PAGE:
Supreme Court

Judicial Restraint vs. Individual Liberty


As I noted earlier this week, J. Harvie Wilkinson III, a respected conservative judge who sits on the U.S. Court of Appeals for the 4th Circuit, has a new book out which criticizes both originalism and living constitutionalism for licensing judicial activism. According to Wilkinson, judges should instead practice a very severe form of judicial restraint, where they basically defer to the wishes of political majorities. In his latest Washington Post column, George Will takes aim at Wilkinson's argument:

Wilkinson cites Justice Oliver Wendell Holmes as a practitioner of admirable judicial modesty. But restraint needs a limiting principle, lest it become abdication. Holmes said: "If my fellow citizens want to go to Hell I will help them. It's my job." No, a judge's job is to judge, which includes deciding whether majorities are misbehaving at the expense of individual liberty.

Justice Felix Frankfurter, whose restraint Wilkinson praises, said that the Constitution is "not a document but a stream of history." If so, it is not a constitution; it cannot constitute if its meanings are fluid and constantly flowing in the direction of the preferences of contemporary majorities.

Read the rest here. For more on the shortcomings of judicial restraint, see here.

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  1. Anyone who praises Holmes is unfit to serve as a judge.

    1. Also, ^^this^^

      Holmes is one of the scarier Black Robed ones in history, in my estimation. SCARY.

      Certainly not a role model for other judges.

  2. I gotta give it to Geo Will – he’s had a couple recent columns that were dead on.

    He ain’t no Walter Williams or Thomas Sowell, but he appears to be mellowing a bit in his old age.

    Still hate the baseball columns, George. Give it a fucking rest.

  3. Now I’m wondering why this judge Wilkinson is regarded as either “conservative” or “respected.”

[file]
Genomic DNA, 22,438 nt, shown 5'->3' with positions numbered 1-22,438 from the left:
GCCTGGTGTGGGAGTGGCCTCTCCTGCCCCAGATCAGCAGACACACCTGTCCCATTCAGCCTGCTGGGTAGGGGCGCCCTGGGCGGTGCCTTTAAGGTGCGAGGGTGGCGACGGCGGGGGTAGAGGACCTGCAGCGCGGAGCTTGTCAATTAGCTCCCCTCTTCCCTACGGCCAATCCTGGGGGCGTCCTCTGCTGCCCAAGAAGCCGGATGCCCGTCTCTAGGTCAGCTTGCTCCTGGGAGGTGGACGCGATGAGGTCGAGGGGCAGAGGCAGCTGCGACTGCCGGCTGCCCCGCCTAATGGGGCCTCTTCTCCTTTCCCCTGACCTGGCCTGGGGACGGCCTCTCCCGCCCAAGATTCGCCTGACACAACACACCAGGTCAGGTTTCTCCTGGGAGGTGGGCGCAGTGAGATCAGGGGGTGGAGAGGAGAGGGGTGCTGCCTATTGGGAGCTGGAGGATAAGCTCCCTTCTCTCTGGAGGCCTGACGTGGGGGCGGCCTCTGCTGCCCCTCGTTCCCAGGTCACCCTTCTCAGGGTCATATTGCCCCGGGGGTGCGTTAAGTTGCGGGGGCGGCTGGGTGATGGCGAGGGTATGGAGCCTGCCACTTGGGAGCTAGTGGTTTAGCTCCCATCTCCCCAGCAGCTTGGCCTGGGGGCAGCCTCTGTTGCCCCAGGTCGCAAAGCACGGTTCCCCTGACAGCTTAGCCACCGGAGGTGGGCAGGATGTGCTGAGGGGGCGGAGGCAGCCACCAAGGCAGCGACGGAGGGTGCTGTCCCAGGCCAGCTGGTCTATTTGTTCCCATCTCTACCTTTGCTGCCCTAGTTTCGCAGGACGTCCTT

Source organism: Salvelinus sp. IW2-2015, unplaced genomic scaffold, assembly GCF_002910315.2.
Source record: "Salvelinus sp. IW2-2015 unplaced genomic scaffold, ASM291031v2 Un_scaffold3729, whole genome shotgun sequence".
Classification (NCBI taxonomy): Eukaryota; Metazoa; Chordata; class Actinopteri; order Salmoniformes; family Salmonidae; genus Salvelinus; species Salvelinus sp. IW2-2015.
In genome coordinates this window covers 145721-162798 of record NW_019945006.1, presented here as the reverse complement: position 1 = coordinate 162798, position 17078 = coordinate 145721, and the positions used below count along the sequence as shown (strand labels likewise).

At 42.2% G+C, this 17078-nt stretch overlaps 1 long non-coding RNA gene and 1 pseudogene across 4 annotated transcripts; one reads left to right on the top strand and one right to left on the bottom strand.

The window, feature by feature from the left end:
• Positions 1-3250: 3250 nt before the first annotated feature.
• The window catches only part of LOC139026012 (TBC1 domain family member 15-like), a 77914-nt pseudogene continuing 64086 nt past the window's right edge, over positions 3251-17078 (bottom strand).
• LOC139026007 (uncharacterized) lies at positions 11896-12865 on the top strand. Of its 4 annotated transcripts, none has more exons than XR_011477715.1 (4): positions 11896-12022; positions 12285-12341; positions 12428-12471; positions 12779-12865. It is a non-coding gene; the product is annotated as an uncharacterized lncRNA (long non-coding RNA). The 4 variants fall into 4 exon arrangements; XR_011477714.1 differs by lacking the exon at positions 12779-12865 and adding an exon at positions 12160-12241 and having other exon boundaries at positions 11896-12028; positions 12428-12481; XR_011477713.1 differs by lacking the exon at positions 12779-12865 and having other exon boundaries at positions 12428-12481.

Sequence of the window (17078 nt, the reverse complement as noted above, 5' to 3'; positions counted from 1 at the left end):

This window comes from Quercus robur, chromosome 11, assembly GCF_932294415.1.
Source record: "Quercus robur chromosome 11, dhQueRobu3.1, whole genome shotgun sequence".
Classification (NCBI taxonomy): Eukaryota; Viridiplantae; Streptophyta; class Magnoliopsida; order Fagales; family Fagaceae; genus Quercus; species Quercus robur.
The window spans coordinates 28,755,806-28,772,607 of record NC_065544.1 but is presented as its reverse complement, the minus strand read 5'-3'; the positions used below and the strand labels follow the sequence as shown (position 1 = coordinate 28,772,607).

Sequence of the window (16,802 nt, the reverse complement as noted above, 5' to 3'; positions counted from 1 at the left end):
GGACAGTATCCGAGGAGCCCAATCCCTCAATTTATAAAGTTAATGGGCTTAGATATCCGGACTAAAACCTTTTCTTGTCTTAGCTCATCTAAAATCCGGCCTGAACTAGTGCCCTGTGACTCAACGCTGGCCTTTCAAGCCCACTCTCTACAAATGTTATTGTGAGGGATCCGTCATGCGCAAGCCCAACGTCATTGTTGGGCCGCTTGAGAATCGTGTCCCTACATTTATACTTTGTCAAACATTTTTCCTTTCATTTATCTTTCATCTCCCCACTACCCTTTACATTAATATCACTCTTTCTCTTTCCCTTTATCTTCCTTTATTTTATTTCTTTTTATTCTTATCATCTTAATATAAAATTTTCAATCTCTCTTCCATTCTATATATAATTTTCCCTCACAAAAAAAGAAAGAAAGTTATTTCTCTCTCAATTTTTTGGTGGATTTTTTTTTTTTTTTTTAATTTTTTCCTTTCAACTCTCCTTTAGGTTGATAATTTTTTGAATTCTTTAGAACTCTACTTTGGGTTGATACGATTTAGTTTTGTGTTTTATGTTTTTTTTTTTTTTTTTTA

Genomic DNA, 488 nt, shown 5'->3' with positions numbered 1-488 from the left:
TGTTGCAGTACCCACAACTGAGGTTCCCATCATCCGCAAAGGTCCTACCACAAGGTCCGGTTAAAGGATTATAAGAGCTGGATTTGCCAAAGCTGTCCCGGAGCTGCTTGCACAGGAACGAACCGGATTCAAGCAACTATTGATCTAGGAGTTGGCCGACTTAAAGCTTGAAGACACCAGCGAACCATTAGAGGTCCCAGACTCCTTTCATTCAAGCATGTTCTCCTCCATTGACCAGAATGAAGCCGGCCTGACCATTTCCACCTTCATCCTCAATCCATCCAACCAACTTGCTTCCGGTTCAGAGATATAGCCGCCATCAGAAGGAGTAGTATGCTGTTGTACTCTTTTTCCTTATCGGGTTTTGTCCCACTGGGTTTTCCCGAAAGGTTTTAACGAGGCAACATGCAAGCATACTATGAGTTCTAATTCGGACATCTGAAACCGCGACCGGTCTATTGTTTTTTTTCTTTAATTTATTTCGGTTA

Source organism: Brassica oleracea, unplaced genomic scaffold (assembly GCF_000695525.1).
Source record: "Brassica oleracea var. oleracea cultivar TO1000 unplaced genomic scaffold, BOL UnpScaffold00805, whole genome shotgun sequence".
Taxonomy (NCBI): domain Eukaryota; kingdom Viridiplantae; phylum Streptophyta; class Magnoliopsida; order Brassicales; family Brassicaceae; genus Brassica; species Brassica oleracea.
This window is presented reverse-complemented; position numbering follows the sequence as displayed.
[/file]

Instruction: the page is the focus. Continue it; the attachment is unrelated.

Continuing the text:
Abject deferral to bureaucrats and elected officials does not strike me as warranting either adjective.

    1. Bork is conservative in almost any sense of the word, and he advocates much like this.

      I read a couple of his books, and I’m kind of glad Ted Kennedy kept him off the court. He basically doesn’t believe in the concept of “tyranny of the majority”. He thinks that tyranny can only be tyranny if it is something being imposed against the wishes of the populace at large; hence, by it’s very definition, a majority can never impose tyranny through electoral means.

      Basically he’s the polar opposite of the jury nullification concept; he believes the judiciary should only ever judge the facts of the specific case, and never the nature of the law.

      1. Bork is conservative in almost any sense of the word,

        Sorry, but I’m just not grokking how anyone who believes in majoritarianism uber alles can be a conservative.

        1. Because conservative =/= libertarian. They overlap, but are not completely analogous. Conservatives loved Bork, liberals hated him. He called himself a conservative republican, and Reagan called him a conservative republican. He’s a conservative, just from the anti-libertarian wing.

      2. Bork is an authoritarian’s authoritarian.

        While I was angry that Bork didn’t make the SC at the time, at this stage in my life I think Kennedy did do the country a favor.

        WOW. That was hard. Never thought I’d be publicly thanking Ted Kennedy for something he did in politics.

        1. Perhaps I should have thanked him when he was still alive….

        2. I know. I had to choke back vomit in my initial comment, but TK came through on that one.

          Of course, it isn’t for the reasons that Kennedy thought, but it was still the right move (from a libertarian perspective, IMO).

        3. Interstate trucking deregulation…

    2. Consider that you are hearing this from people now lauding the man who appointed him – Reagan. Nothing is quite as silly as liberals talking about how great RR was when you lived through the era and know how reviled he was by the liberals of that time.